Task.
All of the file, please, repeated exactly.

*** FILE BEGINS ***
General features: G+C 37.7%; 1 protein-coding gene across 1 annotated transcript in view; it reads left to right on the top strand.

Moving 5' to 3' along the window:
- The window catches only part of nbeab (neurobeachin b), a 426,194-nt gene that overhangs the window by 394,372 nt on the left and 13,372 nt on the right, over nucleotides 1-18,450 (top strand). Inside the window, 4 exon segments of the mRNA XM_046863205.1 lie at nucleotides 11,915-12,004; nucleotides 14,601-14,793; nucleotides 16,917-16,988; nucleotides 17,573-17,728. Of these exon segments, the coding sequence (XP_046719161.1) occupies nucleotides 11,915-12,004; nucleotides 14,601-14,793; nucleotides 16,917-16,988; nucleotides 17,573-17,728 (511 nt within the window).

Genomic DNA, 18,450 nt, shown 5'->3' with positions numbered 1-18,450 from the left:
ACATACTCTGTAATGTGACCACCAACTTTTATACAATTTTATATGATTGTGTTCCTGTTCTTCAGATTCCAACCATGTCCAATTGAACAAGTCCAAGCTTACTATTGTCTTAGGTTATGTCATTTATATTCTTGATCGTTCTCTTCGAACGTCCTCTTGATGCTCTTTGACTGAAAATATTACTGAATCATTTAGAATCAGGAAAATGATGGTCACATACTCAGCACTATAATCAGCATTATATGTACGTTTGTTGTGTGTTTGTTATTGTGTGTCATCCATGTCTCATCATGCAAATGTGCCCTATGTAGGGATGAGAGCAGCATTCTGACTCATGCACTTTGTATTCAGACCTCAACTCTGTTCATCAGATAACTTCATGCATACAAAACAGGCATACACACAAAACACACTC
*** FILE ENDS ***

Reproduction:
General features: G+C 37.7%; 1 protein-coding gene across 1 annotated transcript in view; it reads left to right on the top strand.

Moving 5' to 3' along the window:
- The window catches only part of nbeab (neurobeachin b), a 426,194-nt gene that overhangs the window by 394,372 nt on the left and 13,372 nt on the right, over nucleotides 1-18,450 (top strand). Inside the window, 4 exon segments of the mRNA XM_046863205.1 lie at nucleotides 11,915-12,004; nucleotides 14,601-14,793; nucleotides 16,917-16,988; nucleotides 17,573-17,728. Of these exon segments, the coding sequence (XP_046719161.1) occupies nucleotides 11,915-12,004; nucleotides 14,601-14,793; nucleotides 16,917-16,988; nucleotides 17,573-17,728 (511 nt within the window).

Genomic DNA, 18,450 nt, shown 5'->3' with positions numbered 1-18,450 from the left:
ACATACTCTGTAATGTGACCACCAACTTTTATACAATTTTATATGATTGTGTTCCTGTTCTTCAGATTCCAACCATGTCCAATTGAACAAGTCCAAGCTTACTATTGTCTTAGGTTATGTCATTTATATTCTTGATCGTTCTCTTCGAACGTCCTCTTGATGCTCTTTGACTGAAAATATTACTGAATCATTTAGAATCAGGAAAATGATGGTCACATACTCAGCACTATAATCAGCATTATATGTACGTTTGTTGTGTGTTTGTTATTGTGTGTCATCCATGTCTCATCATGCAAATGTGCCCTATGTAGGGATGAGAGCAGCATTCTGACTCATGCACTTTGTATTCAGACCTCAACTCTGTTCATCAGATAACTTCATGCATACAAAACAGGCATACACACAAAACACACTC